For someone who has spent much of her professional career trying to convince companies of the versatility and breadth of a design background - this is music to my ears. It sounds like sweet redemption.


"It's Education and Trade, Stupid!"

A Toronto Star article on the awe-inspiring Greg Mortenson and the ringing of the new year got me thinking again about the plight of the world and the role of global economy and women. A couple months prior I had read a few articles and watched a couple interviews with New York Times' columnist Nicholas Kristof and Sheryl WuDunn, and Vali Nasr - academic and Middle East scholar. Their interviews have continued to replay in my brain like an electronic billboard. The almost bombing of Northwest Flight 253 on Christmas day and the endless stream of suicide bombings in public places in Pakistan has made me reflect even more on the work of Greg Mortenson, Nicholas Kristof and Vali Nasr and the message they have been putting forth on how to dramatically reduce radicalism, extremism and terrorism by essentially improving the plight of humanity. Their message is simple - educate poor women and girls and provide economic opportunities in the ignored corners of the world and much can change for the better.

Image from www.ikat.org

In their recently published book titled Half the Sky, Nicholas Kristof and Sheryl WuDunn document a terrible epidemic largely ignored - the brutality inflicted on women around the world - ranging from sex trafficking, acid attacks, bride burnings to mass rape to a complete lack of education and healthcare. It has become evident that the countries where women are the most marginalized and girls left uneducated are also the countries that are trapped in poverty, and overwhelmed by fundamentalism and violence. Kristof and WuDunn also write, although the exact reasons are still unclear, that male domination of society is also a risk factor for extremism and terrorism.

There is a growing awareness, although from disparate sources, ranging from the World Bank to the U.S. military's Joint Chiefs of Staff to aid organizations that focusing on improving the plight of women and girls around the world is perhaps the most effective way to fight global poverty and extremism. For that reason, Greg Mortenson's work in building girls' schools all over Afghanistan and Pakistan has now been acknowledged by the international community of critical importance. Scholars argue that the reason Muslim countries have been disproportionately afflicted by terrorism has nothing to do with the religion but the low levels of female education and involvement in the workforce. There is increasing proof that empowering women in the developing world is strategically imperative and will do so much to undermine the growth of extremism and terrorism.
Nicholas Kristof and Sheryl WuDunn
Image by Jason Koski - Cornell University Photography

Vali Nasr, in his new book Forces of Fortune: The Rise of the New Muslim Middle Class and What It Will Mean for Our World, offers an alternate yet complimentary perspective as to how to stem the tide of religious extremism. According to Nasr, for a long time now, the standard of living in many parts of the Muslim world have been falling; unemployment is constantly growing, the populations are getting younger and younger. Social mobility is rare and with a lack of opportunities, in areas ripe with anger and hopelessness, extremism thrives. Essentially, significant parts of the Muslim world are not included in the global economy in any substantial way; they are not part of the supply chain, production or investment and therefore, the more removed people are from the global economy, the more shielded they are from global values and are more willing to lean towards conservatism and extremism. They have not been exposed to the pressures of market forces that generally encourage a moderation in world view. Nasr presents that global values like peace, security, democracy, freedom and human rights, moderation and religious tolerance have not taken hold in Muslim lands, not because of Islam but because the commercial class or middle class that propagate and promote these values are still too small in most of these countries. As adviser to Richard C. Holbrooke (Special Representative to Afghanistan and Pakistan under the Obama administration), he advocates the cultivation of the "critical middle" - the devoutly religious yet very modern. He cites as examples countries like Turkey, Dubai and Malaysia, where economic reforms have helped foster a thriving entrepreneurial, middle class. With rising wealth, Nasr argues, "comes conspicuous consumption, liberal social and political values, and a vested interest in engaging the world.... Those with a stake in commerce and trade will not subscribe to destructive ideas that endanger their futures." Nasr suggests that the U.S. and other western countries build real business ties with countries in the region which do not include oil and weapons; import more products from the Muslim world and help free Muslim economies from the state control.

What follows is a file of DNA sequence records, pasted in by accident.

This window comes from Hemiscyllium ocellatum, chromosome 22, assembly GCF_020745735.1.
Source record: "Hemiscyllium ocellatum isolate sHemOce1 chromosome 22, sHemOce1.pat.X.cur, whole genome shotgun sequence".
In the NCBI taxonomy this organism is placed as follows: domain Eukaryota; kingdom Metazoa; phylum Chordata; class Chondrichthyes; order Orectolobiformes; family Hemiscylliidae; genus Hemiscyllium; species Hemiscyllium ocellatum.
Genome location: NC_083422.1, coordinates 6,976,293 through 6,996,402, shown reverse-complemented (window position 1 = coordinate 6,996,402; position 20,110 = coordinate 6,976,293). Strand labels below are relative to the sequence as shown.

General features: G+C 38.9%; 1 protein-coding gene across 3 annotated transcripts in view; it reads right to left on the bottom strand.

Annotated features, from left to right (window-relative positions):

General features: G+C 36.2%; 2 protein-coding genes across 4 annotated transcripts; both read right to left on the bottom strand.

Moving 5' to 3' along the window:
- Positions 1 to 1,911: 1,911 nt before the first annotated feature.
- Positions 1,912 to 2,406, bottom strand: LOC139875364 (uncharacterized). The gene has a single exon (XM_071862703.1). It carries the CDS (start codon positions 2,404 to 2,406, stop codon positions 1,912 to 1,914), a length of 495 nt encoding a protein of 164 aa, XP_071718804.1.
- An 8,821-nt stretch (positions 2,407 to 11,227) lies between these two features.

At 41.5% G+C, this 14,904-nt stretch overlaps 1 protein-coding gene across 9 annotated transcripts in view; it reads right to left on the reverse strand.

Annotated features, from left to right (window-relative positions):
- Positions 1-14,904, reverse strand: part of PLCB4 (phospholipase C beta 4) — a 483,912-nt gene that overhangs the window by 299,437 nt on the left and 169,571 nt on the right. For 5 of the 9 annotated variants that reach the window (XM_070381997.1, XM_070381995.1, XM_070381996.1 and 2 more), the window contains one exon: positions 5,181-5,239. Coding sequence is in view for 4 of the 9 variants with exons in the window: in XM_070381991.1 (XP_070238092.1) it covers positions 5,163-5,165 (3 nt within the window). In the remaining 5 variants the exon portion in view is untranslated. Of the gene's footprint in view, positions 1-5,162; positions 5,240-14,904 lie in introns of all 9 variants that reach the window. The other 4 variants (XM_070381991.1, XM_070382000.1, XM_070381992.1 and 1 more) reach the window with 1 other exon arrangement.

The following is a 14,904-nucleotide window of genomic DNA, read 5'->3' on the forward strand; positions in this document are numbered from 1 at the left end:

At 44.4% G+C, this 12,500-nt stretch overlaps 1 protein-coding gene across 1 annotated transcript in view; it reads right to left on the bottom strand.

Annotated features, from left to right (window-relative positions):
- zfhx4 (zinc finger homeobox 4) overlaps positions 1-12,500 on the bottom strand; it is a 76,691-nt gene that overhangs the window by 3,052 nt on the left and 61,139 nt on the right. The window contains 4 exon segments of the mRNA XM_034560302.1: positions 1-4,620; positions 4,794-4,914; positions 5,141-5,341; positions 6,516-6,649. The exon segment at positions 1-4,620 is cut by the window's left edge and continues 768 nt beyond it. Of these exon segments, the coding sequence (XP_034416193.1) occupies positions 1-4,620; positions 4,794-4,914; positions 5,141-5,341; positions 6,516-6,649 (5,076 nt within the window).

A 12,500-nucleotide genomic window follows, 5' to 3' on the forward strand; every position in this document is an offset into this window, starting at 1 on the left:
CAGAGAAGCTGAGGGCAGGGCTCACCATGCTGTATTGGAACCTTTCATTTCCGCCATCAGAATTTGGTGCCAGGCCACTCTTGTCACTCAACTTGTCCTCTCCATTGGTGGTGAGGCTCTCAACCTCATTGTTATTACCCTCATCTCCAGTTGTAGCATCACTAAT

The U.S War on Terror over the past 8 years seems to have done more to inflame anger in many parts of the world. As errant bombs continue to fall on innocent civilians in Afghanistan and Pakistan, any hopes of a different outcome seems to fade. Western powers have also clearly demonstrated for centuries that they lack the skill and perseverance for nation building. Nine years after 9/11, I can't say I feel any safer every time I'm in line for the security check at the airport.

I know I'm an idealist but imagine - if we diverted the trillions of dollars spent on war and killing, and instead focused on education and creating economic opportunities for the downtrodden - offering humanity around the world, a chance to live humanely, what a different world we might live in. Sometimes, the solutions don't have to be so complicated.

**For more information on Greg Mortenson take a look at this awesome clip: